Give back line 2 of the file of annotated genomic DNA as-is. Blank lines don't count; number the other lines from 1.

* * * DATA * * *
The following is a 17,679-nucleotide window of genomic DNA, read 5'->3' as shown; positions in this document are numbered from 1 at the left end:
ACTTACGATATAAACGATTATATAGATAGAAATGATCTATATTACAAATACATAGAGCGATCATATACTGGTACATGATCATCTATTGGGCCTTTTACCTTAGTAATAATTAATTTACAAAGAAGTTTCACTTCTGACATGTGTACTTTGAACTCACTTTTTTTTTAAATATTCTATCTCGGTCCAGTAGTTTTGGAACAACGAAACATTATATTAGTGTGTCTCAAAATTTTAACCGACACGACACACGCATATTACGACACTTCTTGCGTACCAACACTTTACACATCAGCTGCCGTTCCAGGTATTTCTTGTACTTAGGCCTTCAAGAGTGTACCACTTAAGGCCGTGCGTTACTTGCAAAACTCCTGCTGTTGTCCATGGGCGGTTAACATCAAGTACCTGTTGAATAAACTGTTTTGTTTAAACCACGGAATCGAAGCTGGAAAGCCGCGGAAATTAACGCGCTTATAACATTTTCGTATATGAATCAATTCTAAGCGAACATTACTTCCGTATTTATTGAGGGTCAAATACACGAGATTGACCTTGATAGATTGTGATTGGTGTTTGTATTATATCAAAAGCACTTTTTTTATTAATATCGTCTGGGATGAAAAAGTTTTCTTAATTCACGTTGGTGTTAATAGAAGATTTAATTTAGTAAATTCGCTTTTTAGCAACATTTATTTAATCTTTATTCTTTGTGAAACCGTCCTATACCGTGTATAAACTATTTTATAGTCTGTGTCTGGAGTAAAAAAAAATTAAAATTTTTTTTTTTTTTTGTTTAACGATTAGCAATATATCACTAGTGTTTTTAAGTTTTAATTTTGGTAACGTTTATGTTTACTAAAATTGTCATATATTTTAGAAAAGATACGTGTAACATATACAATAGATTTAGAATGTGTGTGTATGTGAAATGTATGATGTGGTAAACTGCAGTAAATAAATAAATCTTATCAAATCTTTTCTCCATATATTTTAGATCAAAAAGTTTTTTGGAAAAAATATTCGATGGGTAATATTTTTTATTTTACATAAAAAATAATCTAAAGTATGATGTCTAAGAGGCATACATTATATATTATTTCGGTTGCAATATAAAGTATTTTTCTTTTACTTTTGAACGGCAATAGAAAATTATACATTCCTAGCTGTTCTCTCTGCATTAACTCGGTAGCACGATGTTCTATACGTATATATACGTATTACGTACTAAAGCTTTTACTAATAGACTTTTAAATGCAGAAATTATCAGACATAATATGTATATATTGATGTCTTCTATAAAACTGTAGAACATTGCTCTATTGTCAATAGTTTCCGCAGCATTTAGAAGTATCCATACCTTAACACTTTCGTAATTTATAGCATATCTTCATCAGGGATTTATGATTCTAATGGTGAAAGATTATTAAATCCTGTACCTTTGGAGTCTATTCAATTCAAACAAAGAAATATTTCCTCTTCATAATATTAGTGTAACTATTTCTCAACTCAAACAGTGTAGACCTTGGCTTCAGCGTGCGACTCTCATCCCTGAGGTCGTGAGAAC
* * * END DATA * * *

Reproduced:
ACTTACGATATAAACGATTATATAGATAGAAATGATCTATATTACAAATACATAGAGCGATCATATACTGGTACATGATCATCTATTGGGCCTTTTACCTTAGTAATAATTAATTTACAAAGAAGTTTCACTTCTGACATGTGTACTTTGAACTCACTTTTTTTTTAAATATTCTATCTCGGTCCAGTAGTTTTGGAACAACGAAACATTATATTAGTGTGTCTCAAAATTTTAACCGACACGACACACGCATATTACGACACTTCTTGCGTACCAACACTTTACACATCAGCTGCCGTTCCAGGTATTTCTTGTACTTAGGCCTTCAAGAGTGTACCACTTAAGGCCGTGCGTTACTTGCAAAACTCCTGCTGTTGTCCATGGGCGGTTAACATCAAGTACCTGTTGAATAAACTGTTTTGTTTAAACCACGGAATCGAAGCTGGAAAGCCGCGGAAATTAACGCGCTTATAACATTTTCGTATATGAATCAATTCTAAGCGAACATTACTTCCGTATTTATTGAGGGTCAAATACACGAGATTGACCTTGATAGATTGTGATTGGTGTTTGTATTATATCAAAAGCACTTTTTTTATTAATATCGTCTGGGATGAAAAAGTTTTCTTAATTCACGTTGGTGTTAATAGAAGATTTAATTTAGTAAATTCGCTTTTTAGCAACATTTATTTAATCTTTATTCTTTGTGAAACCGTCCTATACCGTGTATAAACTATTTTATAGTCTGTGTCTGGAGTAAAAAAAAATTAAAATTTTTTTTTTTTTTTGTTTAACGATTAGCAATATATCACTAGTGTTTTTAAGTTTTAATTTTGGTAACGTTTATGTTTACTAAAATTGTCATATATTTTAGAAAAGATACGTGTAACATATACAATAGATTTAGAATGTGTGTGTATGTGAAATGTATGATGTGGTAAACTGCAGTAAATAAATAAATCTTATCAAATCTTTTCTCCATATATTTTAGATCAAAAAGTTTTTTGGAAAAAATATTCGATGGGTAATATTTTTTATTTTACATAAAAAATAATCTAAAGTATGATGTCTAAGAGGCATACATTATATATTATTTCGGTTGCAATATAAAGTATTTTTCTTTTACTTTTGAACGGCAATAGAAAATTATACATTCCTAGCTGTTCTCTCTGCATTAACTCGGTAGCACGATGTTCTATACGTATATATACGTATTACGTACTAAAGCTTTTACTAATAGACTTTTAAATGCAGAAATTATCAGACATAATATGTATATATTGATGTCTTCTATAAAACTGTAGAACATTGCTCTATTGTCAATAGTTTCCGCAGCATTTAGAAGTATCCATACCTTAACACTTTCGTAATTTATAGCATATCTTCATCAGGGATTTATGATTCTAATGGTGAAAGATTATTAAATCCTGTACCTTTGGAGTCTATTCAATTCAAACAAAGAAATATTTCCTCTTCATAATATTAGTGTAACTATTTCTCAACTCAAACAGTGTAGACCTTGGCTTCAGCGTGCGACTCTCATCCCTGAGGTCGTGAGAAC